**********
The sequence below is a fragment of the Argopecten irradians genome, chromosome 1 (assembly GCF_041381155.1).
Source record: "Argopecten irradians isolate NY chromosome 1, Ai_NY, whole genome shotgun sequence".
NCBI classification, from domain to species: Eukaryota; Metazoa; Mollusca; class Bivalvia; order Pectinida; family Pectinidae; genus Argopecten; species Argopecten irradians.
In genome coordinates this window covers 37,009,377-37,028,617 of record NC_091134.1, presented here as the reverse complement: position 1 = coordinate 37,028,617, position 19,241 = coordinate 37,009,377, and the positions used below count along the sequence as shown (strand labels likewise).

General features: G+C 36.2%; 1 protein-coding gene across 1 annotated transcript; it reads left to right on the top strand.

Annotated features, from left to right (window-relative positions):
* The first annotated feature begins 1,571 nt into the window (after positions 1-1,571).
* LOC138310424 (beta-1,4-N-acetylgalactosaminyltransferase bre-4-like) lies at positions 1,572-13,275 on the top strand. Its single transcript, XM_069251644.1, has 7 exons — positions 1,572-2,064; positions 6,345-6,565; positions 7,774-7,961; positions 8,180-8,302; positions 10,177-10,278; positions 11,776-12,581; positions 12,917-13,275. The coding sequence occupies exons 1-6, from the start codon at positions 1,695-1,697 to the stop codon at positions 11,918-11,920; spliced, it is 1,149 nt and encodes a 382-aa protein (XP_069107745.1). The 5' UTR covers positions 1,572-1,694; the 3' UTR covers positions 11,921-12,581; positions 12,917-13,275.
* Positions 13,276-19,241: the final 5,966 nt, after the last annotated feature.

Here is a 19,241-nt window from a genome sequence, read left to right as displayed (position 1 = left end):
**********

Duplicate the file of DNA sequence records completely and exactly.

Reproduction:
The sequence below is a fragment of the Argopecten irradians genome, chromosome 1 (assembly GCF_041381155.1).
Source record: "Argopecten irradians isolate NY chromosome 1, Ai_NY, whole genome shotgun sequence".
NCBI classification, from domain to species: Eukaryota; Metazoa; Mollusca; class Bivalvia; order Pectinida; family Pectinidae; genus Argopecten; species Argopecten irradians.
In genome coordinates this window covers 37,009,377-37,028,617 of record NC_091134.1, presented here as the reverse complement: position 1 = coordinate 37,028,617, position 19,241 = coordinate 37,009,377, and the positions used below count along the sequence as shown (strand labels likewise).

General features: G+C 36.2%; 1 protein-coding gene across 1 annotated transcript; it reads left to right on the top strand.

Annotated features, from left to right (window-relative positions):
* The first annotated feature begins 1,571 nt into the window (after positions 1-1,571).
* LOC138310424 (beta-1,4-N-acetylgalactosaminyltransferase bre-4-like) lies at positions 1,572-13,275 on the top strand. Its single transcript, XM_069251644.1, has 7 exons — positions 1,572-2,064; positions 6,345-6,565; positions 7,774-7,961; positions 8,180-8,302; positions 10,177-10,278; positions 11,776-12,581; positions 12,917-13,275. The coding sequence occupies exons 1-6, from the start codon at positions 1,695-1,697 to the stop codon at positions 11,918-11,920; spliced, it is 1,149 nt and encodes a 382-aa protein (XP_069107745.1). The 5' UTR covers positions 1,572-1,694; the 3' UTR covers positions 11,921-12,581; positions 12,917-13,275.
* Positions 13,276-19,241: the final 5,966 nt, after the last annotated feature.

Here is a 19,241-nt window from a genome sequence, read left to right as displayed (position 1 = left end):